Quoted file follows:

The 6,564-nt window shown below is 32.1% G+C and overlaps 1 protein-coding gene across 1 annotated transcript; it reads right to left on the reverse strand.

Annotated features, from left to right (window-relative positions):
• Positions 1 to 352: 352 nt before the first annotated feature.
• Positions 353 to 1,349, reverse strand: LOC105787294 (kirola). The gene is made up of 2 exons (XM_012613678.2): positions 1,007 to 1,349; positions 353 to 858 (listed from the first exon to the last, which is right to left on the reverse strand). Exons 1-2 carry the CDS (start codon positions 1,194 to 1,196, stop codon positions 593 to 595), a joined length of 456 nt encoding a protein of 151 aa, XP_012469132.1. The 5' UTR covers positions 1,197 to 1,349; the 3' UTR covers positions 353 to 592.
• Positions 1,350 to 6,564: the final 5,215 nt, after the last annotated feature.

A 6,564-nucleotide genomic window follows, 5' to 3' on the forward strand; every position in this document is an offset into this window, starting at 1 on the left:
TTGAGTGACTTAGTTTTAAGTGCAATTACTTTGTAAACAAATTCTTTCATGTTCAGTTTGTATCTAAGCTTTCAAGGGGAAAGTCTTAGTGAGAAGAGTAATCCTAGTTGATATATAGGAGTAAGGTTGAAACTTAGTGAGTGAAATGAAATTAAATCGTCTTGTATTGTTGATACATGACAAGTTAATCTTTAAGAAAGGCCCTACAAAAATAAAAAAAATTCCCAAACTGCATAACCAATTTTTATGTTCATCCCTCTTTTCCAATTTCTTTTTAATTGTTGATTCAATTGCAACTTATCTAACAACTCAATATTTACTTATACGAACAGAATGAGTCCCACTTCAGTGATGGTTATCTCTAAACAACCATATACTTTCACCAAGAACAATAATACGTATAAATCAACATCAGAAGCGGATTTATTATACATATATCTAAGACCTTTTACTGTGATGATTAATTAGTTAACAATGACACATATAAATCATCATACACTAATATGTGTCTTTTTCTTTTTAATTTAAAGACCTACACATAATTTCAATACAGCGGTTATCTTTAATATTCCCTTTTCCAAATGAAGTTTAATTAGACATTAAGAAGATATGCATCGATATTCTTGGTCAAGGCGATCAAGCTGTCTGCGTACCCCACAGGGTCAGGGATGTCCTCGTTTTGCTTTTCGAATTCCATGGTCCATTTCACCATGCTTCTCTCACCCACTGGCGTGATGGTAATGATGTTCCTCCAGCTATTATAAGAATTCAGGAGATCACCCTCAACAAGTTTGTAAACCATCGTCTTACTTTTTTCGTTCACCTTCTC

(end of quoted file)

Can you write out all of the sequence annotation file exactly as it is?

The 6,564-nt window shown below is 32.1% G+C and overlaps 1 protein-coding gene across 1 annotated transcript; it reads right to left on the reverse strand.

Annotated features, from left to right (window-relative positions):
• Positions 1 to 352: 352 nt before the first annotated feature.
• Positions 353 to 1,349, reverse strand: LOC105787294 (kirola). The gene is made up of 2 exons (XM_012613678.2): positions 1,007 to 1,349; positions 353 to 858 (listed from the first exon to the last, which is right to left on the reverse strand). Exons 1-2 carry the CDS (start codon positions 1,194 to 1,196, stop codon positions 593 to 595), a joined length of 456 nt encoding a protein of 151 aa, XP_012469132.1. The 5' UTR covers positions 1,197 to 1,349; the 3' UTR covers positions 353 to 592.
• Positions 1,350 to 6,564: the final 5,215 nt, after the last annotated feature.

A 6,564-nucleotide genomic window follows, 5' to 3' on the forward strand; every position in this document is an offset into this window, starting at 1 on the left:
TTGAGTGACTTAGTTTTAAGTGCAATTACTTTGTAAACAAATTCTTTCATGTTCAGTTTGTATCTAAGCTTTCAAGGGGAAAGTCTTAGTGAGAAGAGTAATCCTAGTTGATATATAGGAGTAAGGTTGAAACTTAGTGAGTGAAATGAAATTAAATCGTCTTGTATTGTTGATACATGACAAGTTAATCTTTAAGAAAGGCCCTACAAAAATAAAAAAAATTCCCAAACTGCATAACCAATTTTTATGTTCATCCCTCTTTTCCAATTTCTTTTTAATTGTTGATTCAATTGCAACTTATCTAACAACTCAATATTTACTTATACGAACAGAATGAGTCCCACTTCAGTGATGGTTATCTCTAAACAACCATATACTTTCACCAAGAACAATAATACGTATAAATCAACATCAGAAGCGGATTTATTATACATATATCTAAGACCTTTTACTGTGATGATTAATTAGTTAACAATGACACATATAAATCATCATACACTAATATGTGTCTTTTTCTTTTTAATTTAAAGACCTACACATAATTTCAATACAGCGGTTATCTTTAATATTCCCTTTTCCAAATGAAGTTTAATTAGACATTAAGAAGATATGCATCGATATTCTTGGTCAAGGCGATCAAGCTGTCTGCGTACCCCACAGGGTCAGGGATGTCCTCGTTTTGCTTTTCGAATTCCATGGTCCATTTCACCATGCTTCTCTCACCCACTGGCGTGATGGTAATGATGTTCCTCCAGCTATTATAAGAATTCAGGAGATCACCCTCAACAAGTTTGTAAACCATCGTCTTACTTTTTTCGTTCACCTTCTC